Sunday, February 12, 2012

New Poetry by Maurice Devitt

Street Song

Step on a line
you marry
the devil
no longer
to savour
the candyfloss
of grace -
the check-list
of sins,
the first
an easy choice
between murder
and omission,
the craving
to beard
the bogeyman,
in an upstairs room,
the curious
keyhole of mascara,
the too-loose clip
of his mother’s shoes
and in the corner
a wireless
all the best tunes.

- Maurice Devitt 2012

Lost Earring

Did it fall
as you took off
your coat and how
did you notice?
The sudden
slight imbalance
a pin-prick
of air or fingers
the confidence
of silver
only to feel
the lobe of a baby
by the script
of borrowed
by the curiosity
of distance
and lust
I saw it
quite quickly
in the drunken
shadow of my chair
but demurred
wanting the search
to last forever

- Maurice Devitt 2012

A student at Mater Dei in Dublin, Ireland, Maurice is reading for an MA in Poetry Studies. Short-listed in 2011 for both the Fish Poetry prize and the Cork Literary Review Manuscript Competition, and runner-up in the Phizzfest poetry competition, he has had poems accepted by Abridged, Moloch, Paraxis, Weary Blues, #firstcut, Boyneberries, Stony Thursday and Smiths Knoll and is working towards a first collection.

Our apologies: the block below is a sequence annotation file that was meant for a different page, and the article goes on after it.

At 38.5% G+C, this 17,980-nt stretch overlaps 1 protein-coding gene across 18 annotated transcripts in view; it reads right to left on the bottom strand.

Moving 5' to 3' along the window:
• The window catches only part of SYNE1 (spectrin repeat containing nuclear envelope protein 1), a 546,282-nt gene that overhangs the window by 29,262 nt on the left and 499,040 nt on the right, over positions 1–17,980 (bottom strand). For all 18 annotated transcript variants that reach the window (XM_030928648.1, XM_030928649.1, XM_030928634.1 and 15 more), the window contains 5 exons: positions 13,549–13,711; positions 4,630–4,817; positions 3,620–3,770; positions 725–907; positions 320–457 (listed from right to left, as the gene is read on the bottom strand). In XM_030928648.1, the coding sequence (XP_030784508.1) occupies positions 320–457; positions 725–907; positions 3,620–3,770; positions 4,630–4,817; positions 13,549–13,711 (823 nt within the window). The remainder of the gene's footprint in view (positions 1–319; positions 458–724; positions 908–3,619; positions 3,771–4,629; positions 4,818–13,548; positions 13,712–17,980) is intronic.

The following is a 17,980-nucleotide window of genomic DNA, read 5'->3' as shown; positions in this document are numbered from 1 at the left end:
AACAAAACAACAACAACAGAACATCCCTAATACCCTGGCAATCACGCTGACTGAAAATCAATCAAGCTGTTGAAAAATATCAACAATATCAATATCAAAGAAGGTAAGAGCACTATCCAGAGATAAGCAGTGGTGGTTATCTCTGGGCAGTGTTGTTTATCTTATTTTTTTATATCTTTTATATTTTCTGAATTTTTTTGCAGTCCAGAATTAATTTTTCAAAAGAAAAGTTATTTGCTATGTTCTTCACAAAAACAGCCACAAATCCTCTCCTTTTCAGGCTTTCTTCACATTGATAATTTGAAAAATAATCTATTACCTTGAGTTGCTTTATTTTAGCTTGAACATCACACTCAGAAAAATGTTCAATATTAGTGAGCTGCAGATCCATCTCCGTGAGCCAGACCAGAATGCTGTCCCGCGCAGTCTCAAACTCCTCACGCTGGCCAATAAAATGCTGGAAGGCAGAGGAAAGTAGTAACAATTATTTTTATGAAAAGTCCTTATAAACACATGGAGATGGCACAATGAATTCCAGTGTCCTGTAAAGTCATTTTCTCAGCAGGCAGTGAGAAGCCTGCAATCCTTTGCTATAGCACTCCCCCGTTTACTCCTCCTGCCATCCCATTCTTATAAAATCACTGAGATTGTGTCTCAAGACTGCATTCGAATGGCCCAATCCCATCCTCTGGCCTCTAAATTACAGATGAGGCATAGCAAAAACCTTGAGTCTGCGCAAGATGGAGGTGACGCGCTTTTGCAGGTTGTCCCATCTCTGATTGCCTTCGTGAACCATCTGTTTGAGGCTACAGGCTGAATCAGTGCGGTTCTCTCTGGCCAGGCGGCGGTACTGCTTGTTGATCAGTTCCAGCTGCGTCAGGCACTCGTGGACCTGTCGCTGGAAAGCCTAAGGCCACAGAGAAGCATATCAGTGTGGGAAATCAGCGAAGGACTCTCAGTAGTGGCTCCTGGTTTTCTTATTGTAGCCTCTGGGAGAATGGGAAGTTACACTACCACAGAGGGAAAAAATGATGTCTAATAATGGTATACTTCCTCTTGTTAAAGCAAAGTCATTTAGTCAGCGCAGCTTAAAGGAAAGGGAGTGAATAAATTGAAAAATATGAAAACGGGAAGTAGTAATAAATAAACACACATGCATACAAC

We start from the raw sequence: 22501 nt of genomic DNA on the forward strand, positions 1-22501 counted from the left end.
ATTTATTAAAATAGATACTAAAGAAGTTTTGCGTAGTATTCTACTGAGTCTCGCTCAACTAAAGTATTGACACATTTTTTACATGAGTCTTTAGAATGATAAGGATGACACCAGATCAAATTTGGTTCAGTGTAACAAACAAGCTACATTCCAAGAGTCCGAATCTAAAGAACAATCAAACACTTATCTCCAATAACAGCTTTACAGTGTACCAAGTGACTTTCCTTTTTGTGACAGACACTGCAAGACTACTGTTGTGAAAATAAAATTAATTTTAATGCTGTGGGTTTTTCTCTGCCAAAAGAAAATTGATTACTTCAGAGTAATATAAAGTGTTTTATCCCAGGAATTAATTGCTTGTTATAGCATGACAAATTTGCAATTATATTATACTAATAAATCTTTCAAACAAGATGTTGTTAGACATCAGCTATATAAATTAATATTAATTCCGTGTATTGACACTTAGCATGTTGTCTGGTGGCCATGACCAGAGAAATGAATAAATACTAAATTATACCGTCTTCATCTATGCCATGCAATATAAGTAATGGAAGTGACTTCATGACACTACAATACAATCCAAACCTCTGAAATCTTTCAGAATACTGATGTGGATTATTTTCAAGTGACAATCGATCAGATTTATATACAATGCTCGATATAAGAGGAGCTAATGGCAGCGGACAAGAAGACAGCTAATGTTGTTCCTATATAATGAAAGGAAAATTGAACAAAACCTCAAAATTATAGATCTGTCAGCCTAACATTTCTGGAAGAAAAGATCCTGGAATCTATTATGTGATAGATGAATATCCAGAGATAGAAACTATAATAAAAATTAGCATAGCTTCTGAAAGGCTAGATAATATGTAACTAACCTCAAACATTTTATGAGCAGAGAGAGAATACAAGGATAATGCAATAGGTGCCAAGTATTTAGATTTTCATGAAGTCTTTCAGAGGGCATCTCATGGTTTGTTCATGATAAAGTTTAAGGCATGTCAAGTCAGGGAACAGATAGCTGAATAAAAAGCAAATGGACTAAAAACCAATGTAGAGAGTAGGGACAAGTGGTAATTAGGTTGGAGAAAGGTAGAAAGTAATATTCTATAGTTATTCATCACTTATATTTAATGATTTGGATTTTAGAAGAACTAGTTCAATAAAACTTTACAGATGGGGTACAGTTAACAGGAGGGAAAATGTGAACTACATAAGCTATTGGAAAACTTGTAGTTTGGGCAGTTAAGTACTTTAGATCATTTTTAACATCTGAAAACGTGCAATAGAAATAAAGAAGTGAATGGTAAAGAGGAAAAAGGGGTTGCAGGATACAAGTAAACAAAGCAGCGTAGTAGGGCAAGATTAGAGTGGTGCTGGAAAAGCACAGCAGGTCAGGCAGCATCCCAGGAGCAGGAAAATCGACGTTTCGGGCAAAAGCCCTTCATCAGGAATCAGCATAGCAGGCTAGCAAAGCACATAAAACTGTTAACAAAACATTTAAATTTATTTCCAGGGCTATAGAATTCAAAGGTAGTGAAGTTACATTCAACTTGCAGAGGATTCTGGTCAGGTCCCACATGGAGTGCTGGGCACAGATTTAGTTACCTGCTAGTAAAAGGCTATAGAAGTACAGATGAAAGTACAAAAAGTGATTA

New Poetry by Matthew Davies


If your tongue would wobble a bit more,
you’ll have more history
to be silent over.

- Matthew Davies 2012


He changed the dirty sheets
To change his dirty mind

He emptied the ashtray
To quit smoking

He scrubbed away the nicotine stain
To recreate his youth

He did the dishes
To force discipline

He blew his brains out
To find a heaven

- Matthew Davies 2012

Matthew John Davies is a writer from Brisbane. He has been published 
in Cottonmouth, Page Seventeen and the latest Skive Magazine. He blogs at